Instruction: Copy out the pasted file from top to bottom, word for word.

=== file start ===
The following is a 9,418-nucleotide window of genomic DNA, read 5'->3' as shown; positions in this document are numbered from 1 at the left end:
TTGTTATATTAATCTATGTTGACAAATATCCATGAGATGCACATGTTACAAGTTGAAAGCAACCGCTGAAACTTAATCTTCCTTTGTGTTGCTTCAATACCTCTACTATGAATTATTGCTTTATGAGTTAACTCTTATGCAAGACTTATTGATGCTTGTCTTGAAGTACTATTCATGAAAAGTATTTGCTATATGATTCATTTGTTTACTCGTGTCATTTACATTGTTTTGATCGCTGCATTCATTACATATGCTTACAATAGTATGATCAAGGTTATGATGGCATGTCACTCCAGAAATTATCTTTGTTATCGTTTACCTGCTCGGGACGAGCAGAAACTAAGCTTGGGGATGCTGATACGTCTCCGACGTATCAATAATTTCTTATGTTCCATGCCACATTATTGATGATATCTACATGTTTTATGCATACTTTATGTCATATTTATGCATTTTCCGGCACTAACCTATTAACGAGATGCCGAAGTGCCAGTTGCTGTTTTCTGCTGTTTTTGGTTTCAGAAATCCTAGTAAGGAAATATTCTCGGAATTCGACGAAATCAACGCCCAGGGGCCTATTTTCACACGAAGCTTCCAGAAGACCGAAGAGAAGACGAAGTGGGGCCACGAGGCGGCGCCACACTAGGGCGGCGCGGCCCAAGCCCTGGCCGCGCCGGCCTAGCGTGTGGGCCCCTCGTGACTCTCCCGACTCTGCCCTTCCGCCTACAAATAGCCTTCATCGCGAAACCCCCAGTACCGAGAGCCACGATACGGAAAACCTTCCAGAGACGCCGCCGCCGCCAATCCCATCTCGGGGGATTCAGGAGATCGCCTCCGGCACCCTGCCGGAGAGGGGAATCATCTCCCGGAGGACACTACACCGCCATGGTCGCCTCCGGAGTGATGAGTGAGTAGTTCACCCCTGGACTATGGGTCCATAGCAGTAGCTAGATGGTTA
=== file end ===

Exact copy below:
The following is a 9,418-nucleotide window of genomic DNA, read 5'->3' as shown; positions in this document are numbered from 1 at the left end:
TTGTTATATTAATCTATGTTGACAAATATCCATGAGATGCACATGTTACAAGTTGAAAGCAACCGCTGAAACTTAATCTTCCTTTGTGTTGCTTCAATACCTCTACTATGAATTATTGCTTTATGAGTTAACTCTTATGCAAGACTTATTGATGCTTGTCTTGAAGTACTATTCATGAAAAGTATTTGCTATATGATTCATTTGTTTACTCGTGTCATTTACATTGTTTTGATCGCTGCATTCATTACATATGCTTACAATAGTATGATCAAGGTTATGATGGCATGTCACTCCAGAAATTATCTTTGTTATCGTTTACCTGCTCGGGACGAGCAGAAACTAAGCTTGGGGATGCTGATACGTCTCCGACGTATCAATAATTTCTTATGTTCCATGCCACATTATTGATGATATCTACATGTTTTATGCATACTTTATGTCATATTTATGCATTTTCCGGCACTAACCTATTAACGAGATGCCGAAGTGCCAGTTGCTGTTTTCTGCTGTTTTTGGTTTCAGAAATCCTAGTAAGGAAATATTCTCGGAATTCGACGAAATCAACGCCCAGGGGCCTATTTTCACACGAAGCTTCCAGAAGACCGAAGAGAAGACGAAGTGGGGCCACGAGGCGGCGCCACACTAGGGCGGCGCGGCCCAAGCCCTGGCCGCGCCGGCCTAGCGTGTGGGCCCCTCGTGACTCTCCCGACTCTGCCCTTCCGCCTACAAATAGCCTTCATCGCGAAACCCCCAGTACCGAGAGCCACGATACGGAAAACCTTCCAGAGACGCCGCCGCCGCCAATCCCATCTCGGGGGATTCAGGAGATCGCCTCCGGCACCCTGCCGGAGAGGGGAATCATCTCCCGGAGGACACTACACCGCCATGGTCGCCTCCGGAGTGATGAGTGAGTAGTTCACCCCTGGACTATGGGTCCATAGCAGTAGCTAGATGGTTA